Programmed to reduce risk

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In a New Zealand first, a fire engineering computer program being developed by BRANZ will automate design fire generation and change current design practices with their inherent inconsistencies.

A major BRANZ fire research project will help ensure buildings in New Zealand are some of the safest in the world, enhancing our position as a leader in performance-based fire safety engineering. Due for completion in March 2013, the project output, a fire engineering software program, is being developed in collaboration with the University of Canterbury.

Removing design fire inconsistency

A criticism that could be levelled at fire safety engineering practitioners in New Zealand is the level of expert judgement, or subjectivity, required in some areas of fire design for buildings.

The most obvious example is when selecting the design fire that is the basis of any performance-based fire safety design. Current practice is for fire engineers to choose their own design fire based on information in the literature, guidance in the Building Code and standards and their own experience – which is where subjectivity, and therefore inconsistency, occurs. The new computer model, called B-RISK, addresses these issues by using an automated design fire generator.

The other significant breakthrough with the B-RISK model is that it provides a design tool that incorporates the risk and uncertainty that is a part of fire modelling, termed quantitative risk analysis. In reality, the designer simply cannot predict exactly what a real fire will do in an actual building, and hence there is risk and uncertainty inherent in the process.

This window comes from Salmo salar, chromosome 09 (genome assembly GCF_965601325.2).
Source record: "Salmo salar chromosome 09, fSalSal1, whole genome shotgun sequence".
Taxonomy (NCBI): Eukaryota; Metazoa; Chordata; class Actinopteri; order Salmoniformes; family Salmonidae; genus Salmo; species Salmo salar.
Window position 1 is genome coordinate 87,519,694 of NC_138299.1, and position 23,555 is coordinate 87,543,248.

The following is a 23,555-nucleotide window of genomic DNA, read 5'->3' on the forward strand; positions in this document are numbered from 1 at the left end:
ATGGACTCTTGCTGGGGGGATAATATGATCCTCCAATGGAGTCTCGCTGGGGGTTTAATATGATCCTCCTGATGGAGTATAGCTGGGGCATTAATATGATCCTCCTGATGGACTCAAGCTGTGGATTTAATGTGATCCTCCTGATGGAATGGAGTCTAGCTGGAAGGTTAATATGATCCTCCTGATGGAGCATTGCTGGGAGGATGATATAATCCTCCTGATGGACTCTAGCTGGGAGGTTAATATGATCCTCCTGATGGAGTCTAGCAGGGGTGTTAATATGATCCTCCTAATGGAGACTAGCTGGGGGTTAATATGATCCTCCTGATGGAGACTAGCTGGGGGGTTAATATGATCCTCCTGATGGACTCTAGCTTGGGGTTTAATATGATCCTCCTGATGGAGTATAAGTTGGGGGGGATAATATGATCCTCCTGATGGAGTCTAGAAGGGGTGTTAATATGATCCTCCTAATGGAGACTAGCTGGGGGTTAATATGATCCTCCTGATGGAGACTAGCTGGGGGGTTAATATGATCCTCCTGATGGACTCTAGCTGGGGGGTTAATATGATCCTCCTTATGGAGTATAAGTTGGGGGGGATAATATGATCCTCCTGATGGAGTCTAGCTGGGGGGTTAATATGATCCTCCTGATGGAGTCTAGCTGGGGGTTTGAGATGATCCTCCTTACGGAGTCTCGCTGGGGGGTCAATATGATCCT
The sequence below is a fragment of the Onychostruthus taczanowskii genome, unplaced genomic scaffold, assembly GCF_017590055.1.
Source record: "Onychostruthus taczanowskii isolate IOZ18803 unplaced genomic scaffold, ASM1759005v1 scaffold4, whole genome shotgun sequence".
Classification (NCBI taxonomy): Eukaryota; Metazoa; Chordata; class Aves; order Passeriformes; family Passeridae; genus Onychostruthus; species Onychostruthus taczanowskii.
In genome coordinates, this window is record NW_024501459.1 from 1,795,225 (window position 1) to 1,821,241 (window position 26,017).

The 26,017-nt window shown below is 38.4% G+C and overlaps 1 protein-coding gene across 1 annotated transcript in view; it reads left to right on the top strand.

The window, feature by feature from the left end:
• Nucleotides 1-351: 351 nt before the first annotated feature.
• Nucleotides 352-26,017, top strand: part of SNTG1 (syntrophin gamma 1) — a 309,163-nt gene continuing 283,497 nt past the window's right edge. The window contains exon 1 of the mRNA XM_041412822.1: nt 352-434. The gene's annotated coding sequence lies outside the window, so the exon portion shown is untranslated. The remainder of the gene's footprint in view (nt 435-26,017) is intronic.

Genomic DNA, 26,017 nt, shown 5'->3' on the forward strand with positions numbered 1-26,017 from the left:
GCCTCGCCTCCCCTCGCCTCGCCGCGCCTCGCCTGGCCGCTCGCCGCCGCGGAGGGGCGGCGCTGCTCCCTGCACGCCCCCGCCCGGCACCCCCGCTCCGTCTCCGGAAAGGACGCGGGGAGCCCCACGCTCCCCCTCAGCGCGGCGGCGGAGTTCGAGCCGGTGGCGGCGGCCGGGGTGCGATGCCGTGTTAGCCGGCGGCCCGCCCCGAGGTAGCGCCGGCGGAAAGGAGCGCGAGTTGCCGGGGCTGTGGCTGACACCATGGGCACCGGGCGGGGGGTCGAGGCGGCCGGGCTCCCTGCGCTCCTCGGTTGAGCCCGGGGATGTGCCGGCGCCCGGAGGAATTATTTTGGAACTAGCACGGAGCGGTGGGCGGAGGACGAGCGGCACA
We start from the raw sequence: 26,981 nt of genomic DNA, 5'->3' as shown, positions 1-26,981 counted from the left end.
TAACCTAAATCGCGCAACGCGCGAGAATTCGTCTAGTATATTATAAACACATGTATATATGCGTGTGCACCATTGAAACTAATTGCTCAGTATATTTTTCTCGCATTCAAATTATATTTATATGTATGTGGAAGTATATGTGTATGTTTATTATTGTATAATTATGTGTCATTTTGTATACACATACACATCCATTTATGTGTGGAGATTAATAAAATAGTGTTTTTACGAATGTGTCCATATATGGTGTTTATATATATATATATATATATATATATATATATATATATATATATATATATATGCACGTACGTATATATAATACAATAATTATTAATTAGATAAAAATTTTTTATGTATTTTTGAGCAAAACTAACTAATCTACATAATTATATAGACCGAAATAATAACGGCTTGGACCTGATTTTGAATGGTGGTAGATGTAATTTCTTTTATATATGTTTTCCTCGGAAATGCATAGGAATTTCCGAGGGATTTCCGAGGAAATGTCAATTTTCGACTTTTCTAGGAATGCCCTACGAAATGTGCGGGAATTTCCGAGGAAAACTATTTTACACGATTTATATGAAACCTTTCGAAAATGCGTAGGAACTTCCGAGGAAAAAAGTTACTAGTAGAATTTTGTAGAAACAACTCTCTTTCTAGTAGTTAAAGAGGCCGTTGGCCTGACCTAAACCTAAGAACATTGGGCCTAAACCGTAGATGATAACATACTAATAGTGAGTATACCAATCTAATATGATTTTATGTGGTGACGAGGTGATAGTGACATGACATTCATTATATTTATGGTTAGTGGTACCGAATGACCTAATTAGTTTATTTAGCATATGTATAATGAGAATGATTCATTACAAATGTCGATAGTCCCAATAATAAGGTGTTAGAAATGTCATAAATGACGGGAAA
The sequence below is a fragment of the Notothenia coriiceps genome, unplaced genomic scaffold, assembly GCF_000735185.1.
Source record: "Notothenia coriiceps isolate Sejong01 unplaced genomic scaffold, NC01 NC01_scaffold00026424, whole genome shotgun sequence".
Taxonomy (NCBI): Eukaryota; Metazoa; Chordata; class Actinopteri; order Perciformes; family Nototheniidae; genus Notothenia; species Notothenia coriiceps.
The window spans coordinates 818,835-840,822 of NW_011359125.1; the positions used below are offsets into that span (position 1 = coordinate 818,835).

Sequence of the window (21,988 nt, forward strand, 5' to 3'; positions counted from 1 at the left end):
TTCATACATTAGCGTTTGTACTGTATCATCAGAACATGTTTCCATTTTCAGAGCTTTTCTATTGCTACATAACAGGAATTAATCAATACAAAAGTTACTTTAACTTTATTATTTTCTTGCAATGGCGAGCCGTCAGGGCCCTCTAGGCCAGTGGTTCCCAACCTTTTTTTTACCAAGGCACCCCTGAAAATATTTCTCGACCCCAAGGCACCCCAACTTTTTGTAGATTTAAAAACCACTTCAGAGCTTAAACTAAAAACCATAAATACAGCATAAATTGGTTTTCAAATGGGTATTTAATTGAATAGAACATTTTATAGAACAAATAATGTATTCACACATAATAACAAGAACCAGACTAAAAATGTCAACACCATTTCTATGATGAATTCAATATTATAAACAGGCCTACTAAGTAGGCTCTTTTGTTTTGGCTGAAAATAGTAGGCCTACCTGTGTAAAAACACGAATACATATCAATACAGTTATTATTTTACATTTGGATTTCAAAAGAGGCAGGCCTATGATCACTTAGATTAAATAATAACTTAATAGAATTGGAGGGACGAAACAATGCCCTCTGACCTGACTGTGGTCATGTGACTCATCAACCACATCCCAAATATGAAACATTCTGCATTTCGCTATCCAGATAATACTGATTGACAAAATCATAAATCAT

B-RISK supports risk-informed design

B-RISK deals with risk and uncertainty on two fronts. Firstly, it is set up to use Monte Carlo simulation, a process by which the calculation process is repeated multiple times – literally thousands of times if the designer chooses to do so – but using input parameters that cover a range of possibilities. The design fire generator is at the heart of this process, producing a randomly varying design fire input for each repeat of the calculations.

Secondly, B-RISK also assumes that there is variability in the way that sprinklers respond, and this forms part of the calculation process where sprinklers are present.

B-RISK produces numerical results that are not just a single value but are a range of possible outcomes. Instead of existing models calculating, for example, that the radiation at head height of occupants will be 5 kW/m2 400 seconds after the fire breaks out, B-RISK will produce an output that says that there is an 80% probability that the radiation will not exceed 5 kW/m2 at 400 seconds.

This illustrates the difference between a deterministic or single output value model versus a probabilistic model where the output values quantify the uncertainty involved. It may appear to be a subtle difference, but from a risk analysis perspective, the innovative B-RISK model is now able to quantify the variability involved in building fires and, therefore, form the basis for making risk-informed design decisions. This will be a first for fire safety engineering in New Zealand and runs in tandem with changes to fire safety regulatory compliance.

Trial in October, launch March 2013

The finishing touches are currently being applied to the new B-RISK model. There are plans to hold a series of presentations in October 2012 to the fire engineering community as a field trial of the model before officially launching the final version next March. The launch will include a series of 2-day workshops that provide practitioners with detailed training in the use and application of B-RISK.

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